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SEX CRIMES DETECTIVE CHARGED WITH ILLEGALLY REQUESTING AND POSSESSING SEXUALLY EXPLICIT PHOTOS FROM TEEN

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For release on July 11, 2013

CONTACT PERSON:
David Ezgar, Deputy District Attorney
Sexual Assaults Unit
408-792-2534

 
SEX CRIMES DETECTIVE CHARGED WITH ILLEGALLY REQUESTING AND POSSESSING SEXUALLY EXPLICIT PHOTOS FROM TEEN

 

A San Jose police officer was charged this week with requesting and possessing sexually explicit photographs from a teenage girl while assigned as a detective to the department’s Sexual Assaults Investigation Unit (SAIU.)

Tony Fregger, 33, self-surrendered this evening on charges of Possession of Sexually Explicit Photos of a Minor and Communicating with a Minor for Purpose of Obtaining Sexually Explicit Photos, both felonies. If convicted, he faces incarceration.

“This officer’s job was to investigate sex crimes. Instead, he’s charged with committing one,’’ District Attorney Jeff Rosen said. “Those in law enforcement who criminally abuse the public’s trust do a tremendous dishonor to their fellow officers and they will be held accountable by my Office.”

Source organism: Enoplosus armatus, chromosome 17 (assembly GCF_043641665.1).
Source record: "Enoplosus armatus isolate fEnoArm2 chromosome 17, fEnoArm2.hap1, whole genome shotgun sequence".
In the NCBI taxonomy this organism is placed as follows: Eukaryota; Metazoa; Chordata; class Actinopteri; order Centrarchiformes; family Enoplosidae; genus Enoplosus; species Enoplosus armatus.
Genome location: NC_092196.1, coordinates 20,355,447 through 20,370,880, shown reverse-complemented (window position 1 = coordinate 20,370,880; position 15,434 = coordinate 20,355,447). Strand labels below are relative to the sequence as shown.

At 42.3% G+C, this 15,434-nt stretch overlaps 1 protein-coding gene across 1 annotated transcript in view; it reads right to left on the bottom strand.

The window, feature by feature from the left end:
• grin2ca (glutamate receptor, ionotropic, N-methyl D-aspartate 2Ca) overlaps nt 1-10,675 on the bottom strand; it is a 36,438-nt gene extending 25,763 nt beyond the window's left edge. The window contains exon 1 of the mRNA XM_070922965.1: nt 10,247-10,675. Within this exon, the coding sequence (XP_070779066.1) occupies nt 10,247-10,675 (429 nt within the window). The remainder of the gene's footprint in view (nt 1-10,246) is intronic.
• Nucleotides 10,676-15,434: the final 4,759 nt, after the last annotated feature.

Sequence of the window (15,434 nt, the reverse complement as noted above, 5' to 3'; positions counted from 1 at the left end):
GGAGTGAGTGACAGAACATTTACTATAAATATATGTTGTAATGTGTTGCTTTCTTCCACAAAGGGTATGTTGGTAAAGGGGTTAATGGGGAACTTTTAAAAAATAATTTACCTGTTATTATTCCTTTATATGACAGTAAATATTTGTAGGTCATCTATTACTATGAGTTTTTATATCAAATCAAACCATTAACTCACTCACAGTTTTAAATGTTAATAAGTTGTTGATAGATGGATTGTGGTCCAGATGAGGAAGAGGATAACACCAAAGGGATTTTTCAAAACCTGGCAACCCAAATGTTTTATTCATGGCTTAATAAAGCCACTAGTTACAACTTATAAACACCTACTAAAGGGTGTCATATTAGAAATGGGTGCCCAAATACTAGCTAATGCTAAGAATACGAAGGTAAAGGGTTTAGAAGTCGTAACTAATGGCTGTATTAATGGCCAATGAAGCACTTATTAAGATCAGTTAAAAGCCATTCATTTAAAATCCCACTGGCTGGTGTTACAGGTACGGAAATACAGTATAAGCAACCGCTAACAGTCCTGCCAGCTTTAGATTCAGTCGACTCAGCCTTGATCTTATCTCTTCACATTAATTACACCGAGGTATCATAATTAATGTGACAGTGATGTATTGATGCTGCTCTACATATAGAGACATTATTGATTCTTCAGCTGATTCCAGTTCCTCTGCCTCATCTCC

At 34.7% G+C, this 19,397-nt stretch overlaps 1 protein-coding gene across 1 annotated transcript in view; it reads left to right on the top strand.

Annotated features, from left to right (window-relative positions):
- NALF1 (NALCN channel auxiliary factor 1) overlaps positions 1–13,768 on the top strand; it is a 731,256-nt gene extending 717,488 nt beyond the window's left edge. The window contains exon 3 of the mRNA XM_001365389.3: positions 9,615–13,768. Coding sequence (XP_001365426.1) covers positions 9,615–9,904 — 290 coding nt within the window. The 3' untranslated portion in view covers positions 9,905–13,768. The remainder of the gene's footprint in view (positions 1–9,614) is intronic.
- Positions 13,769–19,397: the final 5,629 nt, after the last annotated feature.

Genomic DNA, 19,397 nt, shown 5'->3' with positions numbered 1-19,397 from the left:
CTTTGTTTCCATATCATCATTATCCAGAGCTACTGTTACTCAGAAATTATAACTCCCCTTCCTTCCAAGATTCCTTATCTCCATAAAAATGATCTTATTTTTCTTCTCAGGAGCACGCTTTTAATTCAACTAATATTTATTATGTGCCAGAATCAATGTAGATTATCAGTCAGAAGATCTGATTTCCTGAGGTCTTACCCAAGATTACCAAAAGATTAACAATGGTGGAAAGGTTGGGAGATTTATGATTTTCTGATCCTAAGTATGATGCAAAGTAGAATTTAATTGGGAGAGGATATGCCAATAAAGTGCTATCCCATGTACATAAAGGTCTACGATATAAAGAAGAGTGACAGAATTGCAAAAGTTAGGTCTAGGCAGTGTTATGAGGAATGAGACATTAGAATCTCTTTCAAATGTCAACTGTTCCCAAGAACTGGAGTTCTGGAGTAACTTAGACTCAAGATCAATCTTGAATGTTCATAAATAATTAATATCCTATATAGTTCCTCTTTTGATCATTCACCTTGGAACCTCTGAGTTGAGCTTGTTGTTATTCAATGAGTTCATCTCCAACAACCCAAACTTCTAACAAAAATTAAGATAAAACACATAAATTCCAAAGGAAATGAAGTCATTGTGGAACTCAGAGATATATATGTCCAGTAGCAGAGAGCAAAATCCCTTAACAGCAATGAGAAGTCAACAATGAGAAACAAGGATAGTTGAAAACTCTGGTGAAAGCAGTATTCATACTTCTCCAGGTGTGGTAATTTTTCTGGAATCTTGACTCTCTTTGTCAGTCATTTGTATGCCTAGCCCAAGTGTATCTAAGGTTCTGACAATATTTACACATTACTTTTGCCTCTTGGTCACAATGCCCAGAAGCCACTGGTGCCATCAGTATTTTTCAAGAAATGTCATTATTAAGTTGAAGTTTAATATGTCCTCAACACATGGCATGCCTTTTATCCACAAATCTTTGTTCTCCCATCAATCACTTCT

Fregger, an eight-year veteran, was assigned to the SAIU from March 21, 2010 until March 16, 2013.

In 2010, the officer first contacted the victim via the internet. On January 26, 2011, the victim sent a Facebook message to the officer that said: “I’m 17 and my birthdays (sic) in February.” In reality, she was 16.


The officer sent a reply message saying: “You’ 17!? Oh man, I thought u were like 21! Lol.”

Despite being informed and acknowledging the victim was a minor, the sex crimes detective then requested and received sexually explicit photographs of the teen from January 26, 2011 through February 20, 2011. Investigators seized Fregger’s personal computer on May 10, 2013 and found sexually explicit photographs of the minor stored in a specific folder designated under her name.

The charged crimes prohibit possession, and communicating to gain possession, of sexually explicit material of a person under the age of 18, when one knows – or reasonably should know – that the person is a minor.

The San Jose Police Department investigated the case and presented the findings of its investigation to the District Attorney’s Office. The officer has been put on administrative leave.


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